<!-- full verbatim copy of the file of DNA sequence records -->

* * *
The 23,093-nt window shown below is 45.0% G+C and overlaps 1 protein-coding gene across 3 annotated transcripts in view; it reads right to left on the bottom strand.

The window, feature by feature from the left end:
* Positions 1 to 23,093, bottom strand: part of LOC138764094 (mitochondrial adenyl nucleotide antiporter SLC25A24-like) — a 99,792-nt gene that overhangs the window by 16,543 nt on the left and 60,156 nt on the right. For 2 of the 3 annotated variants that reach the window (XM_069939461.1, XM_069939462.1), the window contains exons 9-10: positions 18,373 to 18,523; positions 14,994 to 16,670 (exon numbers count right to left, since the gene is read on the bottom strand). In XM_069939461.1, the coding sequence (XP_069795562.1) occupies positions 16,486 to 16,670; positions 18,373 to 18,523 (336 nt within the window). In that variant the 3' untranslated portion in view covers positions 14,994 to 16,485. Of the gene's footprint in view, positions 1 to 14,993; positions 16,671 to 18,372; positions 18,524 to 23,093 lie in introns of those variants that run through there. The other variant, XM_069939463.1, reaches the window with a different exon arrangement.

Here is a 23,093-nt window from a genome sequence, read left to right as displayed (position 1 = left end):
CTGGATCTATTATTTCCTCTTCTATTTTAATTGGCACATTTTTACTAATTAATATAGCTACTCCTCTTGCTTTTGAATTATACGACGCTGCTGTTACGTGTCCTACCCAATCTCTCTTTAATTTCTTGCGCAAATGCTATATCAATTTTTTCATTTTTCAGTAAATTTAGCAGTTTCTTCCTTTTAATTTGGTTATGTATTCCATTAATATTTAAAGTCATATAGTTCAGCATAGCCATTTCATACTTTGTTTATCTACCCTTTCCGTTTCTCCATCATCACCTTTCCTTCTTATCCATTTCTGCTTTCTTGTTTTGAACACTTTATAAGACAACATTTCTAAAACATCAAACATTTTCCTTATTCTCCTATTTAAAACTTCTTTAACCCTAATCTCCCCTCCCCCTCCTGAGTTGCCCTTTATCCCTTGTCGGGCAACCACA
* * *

The 23,093-nt window shown below is 45.0% G+C and overlaps 1 protein-coding gene across 3 annotated transcripts in view; it reads right to left on the bottom strand.

The window, feature by feature from the left end:
* Positions 1 to 23,093, bottom strand: part of LOC138764094 (mitochondrial adenyl nucleotide antiporter SLC25A24-like) — a 99,792-nt gene that overhangs the window by 16,543 nt on the left and 60,156 nt on the right. For 2 of the 3 annotated variants that reach the window (XM_069939461.1, XM_069939462.1), the window contains exons 9-10: positions 18,373 to 18,523; positions 14,994 to 16,670 (exon numbers count right to left, since the gene is read on the bottom strand). In XM_069939461.1, the coding sequence (XP_069795562.1) occupies positions 16,486 to 16,670; positions 18,373 to 18,523 (336 nt within the window). In that variant the 3' untranslated portion in view covers positions 14,994 to 16,485. Of the gene's footprint in view, positions 1 to 14,993; positions 16,671 to 18,372; positions 18,524 to 23,093 lie in introns of those variants that run through there. The other variant, XM_069939463.1, reaches the window with a different exon arrangement.

Here is a 23,093-nt window from a genome sequence, read left to right as displayed (position 1 = left end):
CTGGATCTATTATTTCCTCTTCTATTTTAATTGGCACATTTTTACTAATTAATATAGCTACTCCTCTTGCTTTTGAATTATACGACGCTGCTGTTACGTGTCCTACCCAATCTCTCTTTAATTTCTTGCGCAAATGCTATATCAATTTTTTCATTTTTCAGTAAATTTAGCAGTTTCTTCCTTTTAATTTGGTTATGTATTCCATTAATATTTAAAGTCATATAGTTCAGCATAGCCATTTCATACTTTGTTTATCTACCCTTTCCGTTTCTCCATCATCACCTTTCCTTCTTATCCATTTCTGCTTTCTTGTTTTGAACACTTTATAAGACAACATTTCTAAAACATCAAACATTTTCCTTATTCTCCTATTTAAAACTTCTTTAACCCTAATCTCCCCTCCCCCTCCTGAGTTGCCCTTTATCCCTTGTCGGGCAACCACA